Antibodies are globulin proteins (immunoglobulins) that are
synthesized in serum and tissue fluids, which react specifically with the
antigen that stimulated their production. Three types of globulins are present
in the blood: alpha, beta, and gamma.
The antibodies are the gamma globulins. Antibodies are one of the
major plasma proteins, and against infection often referred to as “first line
of defense”. The most important func-tion of antibodies is to confer protection
against microbial pathogens. Antibodies confer protection in the following
They prevent attachment of microbes to mucosal surfaces of the
They reduce virulence of microbes by neutralizing toxins and
They facilitate phagocytosis by opsonization of microbes.
They activate complement, leading to complement-mediated activities
Behring and Kitasato performed the first experiments that proved the physical
existence of antibodies in 1890. They demonstrated that serum obtained from
rabbits immunized with tetanus or diphtheria toxins could prevent disease in
mice infected with such pathogens. The unknown substance that was present in
serum and that provided protection on transfer was named “antitoxin” by Tizzoni
and Cattani in 1891. Subsequently, experimental works by Paul Ehrlich and Jules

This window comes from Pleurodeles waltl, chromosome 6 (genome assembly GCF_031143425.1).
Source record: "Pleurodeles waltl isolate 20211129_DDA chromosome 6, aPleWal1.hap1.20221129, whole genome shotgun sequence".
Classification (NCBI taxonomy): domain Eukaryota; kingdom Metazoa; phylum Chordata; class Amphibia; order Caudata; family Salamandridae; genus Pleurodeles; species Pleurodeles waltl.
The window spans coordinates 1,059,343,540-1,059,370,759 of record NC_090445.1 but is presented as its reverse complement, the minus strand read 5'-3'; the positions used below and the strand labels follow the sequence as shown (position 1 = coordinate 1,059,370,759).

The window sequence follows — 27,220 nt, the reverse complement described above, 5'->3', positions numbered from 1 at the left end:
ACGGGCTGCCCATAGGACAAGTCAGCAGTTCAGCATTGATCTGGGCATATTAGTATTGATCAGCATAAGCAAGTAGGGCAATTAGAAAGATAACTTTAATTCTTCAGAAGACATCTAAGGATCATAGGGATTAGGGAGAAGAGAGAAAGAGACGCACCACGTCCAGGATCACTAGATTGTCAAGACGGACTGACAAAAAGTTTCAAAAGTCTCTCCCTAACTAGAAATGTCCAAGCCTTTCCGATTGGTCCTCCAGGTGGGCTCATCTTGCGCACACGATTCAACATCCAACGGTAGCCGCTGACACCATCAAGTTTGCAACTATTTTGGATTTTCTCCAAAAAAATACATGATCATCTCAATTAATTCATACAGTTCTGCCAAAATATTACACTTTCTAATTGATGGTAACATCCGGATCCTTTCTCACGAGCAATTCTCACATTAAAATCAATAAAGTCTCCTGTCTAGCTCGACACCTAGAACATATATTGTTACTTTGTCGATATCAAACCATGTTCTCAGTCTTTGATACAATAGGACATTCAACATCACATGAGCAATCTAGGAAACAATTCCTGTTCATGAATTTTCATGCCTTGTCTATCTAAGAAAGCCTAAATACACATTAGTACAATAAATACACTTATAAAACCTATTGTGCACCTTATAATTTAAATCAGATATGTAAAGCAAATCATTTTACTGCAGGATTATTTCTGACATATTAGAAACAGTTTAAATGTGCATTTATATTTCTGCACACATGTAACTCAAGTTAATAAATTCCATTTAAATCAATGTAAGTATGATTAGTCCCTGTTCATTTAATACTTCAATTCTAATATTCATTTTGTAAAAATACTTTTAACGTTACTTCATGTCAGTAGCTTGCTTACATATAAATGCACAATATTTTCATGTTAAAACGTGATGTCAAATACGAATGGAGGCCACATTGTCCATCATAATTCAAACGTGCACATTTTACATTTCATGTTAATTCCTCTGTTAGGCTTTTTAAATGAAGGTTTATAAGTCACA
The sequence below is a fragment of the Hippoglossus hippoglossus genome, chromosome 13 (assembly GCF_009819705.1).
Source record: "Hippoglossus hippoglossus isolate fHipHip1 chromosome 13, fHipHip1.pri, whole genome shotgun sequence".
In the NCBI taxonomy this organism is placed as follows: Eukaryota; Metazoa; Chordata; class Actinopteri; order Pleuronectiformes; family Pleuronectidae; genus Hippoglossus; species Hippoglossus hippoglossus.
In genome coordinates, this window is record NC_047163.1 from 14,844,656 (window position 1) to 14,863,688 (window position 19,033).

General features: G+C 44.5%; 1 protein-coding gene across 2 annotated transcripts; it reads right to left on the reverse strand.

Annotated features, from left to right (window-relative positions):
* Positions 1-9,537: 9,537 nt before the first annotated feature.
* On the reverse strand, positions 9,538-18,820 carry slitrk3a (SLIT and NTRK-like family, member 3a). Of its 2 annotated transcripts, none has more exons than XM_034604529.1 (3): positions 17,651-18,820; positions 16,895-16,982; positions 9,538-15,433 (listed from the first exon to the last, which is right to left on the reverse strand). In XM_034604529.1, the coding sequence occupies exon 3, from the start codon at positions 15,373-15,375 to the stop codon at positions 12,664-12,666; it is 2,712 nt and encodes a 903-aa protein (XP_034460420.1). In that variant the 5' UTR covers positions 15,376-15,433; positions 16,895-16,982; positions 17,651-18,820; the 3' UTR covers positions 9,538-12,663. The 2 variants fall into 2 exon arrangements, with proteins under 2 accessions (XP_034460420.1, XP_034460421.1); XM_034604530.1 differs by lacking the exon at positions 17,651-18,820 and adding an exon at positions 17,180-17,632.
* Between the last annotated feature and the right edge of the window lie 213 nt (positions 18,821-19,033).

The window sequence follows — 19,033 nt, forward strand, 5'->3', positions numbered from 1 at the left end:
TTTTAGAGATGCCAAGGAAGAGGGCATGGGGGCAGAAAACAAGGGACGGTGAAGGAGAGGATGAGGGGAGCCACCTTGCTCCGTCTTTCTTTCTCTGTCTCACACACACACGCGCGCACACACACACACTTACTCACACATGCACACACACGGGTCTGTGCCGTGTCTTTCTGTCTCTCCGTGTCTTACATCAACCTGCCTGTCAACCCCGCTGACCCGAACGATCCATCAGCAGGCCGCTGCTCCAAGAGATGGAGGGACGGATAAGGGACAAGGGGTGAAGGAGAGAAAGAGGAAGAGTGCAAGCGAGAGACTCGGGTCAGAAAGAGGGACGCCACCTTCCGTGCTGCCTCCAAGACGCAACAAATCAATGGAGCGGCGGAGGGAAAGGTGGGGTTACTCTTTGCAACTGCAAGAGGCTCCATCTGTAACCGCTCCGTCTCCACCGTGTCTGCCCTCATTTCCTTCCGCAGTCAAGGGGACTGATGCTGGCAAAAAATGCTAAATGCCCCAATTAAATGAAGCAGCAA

Bordet demonstrated that a protective response could be generated even against
whole cells (erythrocytes). The more inclusive term antibody subsequently replaced the term antitoxin.
and Kabat accomplished the first successful attempt to identify antibody
molecules in 1939. They demon-strated that hyperimmunization increased the
concentration of -globulins in serum and that this fraction contained anti-body
activity. Because -globulins are large-molecular-weight proteins, it was
suggested that further characterization of anti-bodies requires breaking them
into smaller and easily handled fragments.
in 1959, succeeded in digesting rabbit immunoglobu-lin G (IgG) with the
proteolytic enzyme papain. These produced two distinct fragments: a monovalent
fragment with antigen-binding activity, termed Fab (fragment antigen binding)
and a second fragment that retained the antibody’s effector functions and
crystallized readily into a lattice, termed Fc (fragment crys-tallizable).
Edelman and Poulik using a similar method splitted myeloma globulins into two
distinct components, which subse-quently were termed heavy (H) and light (L)
World Health Organization (WHO) in 1964 coined the term “immunoglobulin (Ig)”
for the term antibody. The immunoglobulin includes not only antibody globulins
but also the cryoglobulins, macroglobulins, and abnormal myeloma proteins.
Thus, all antibodies are immunoglobulins but not all immunoglobulins may be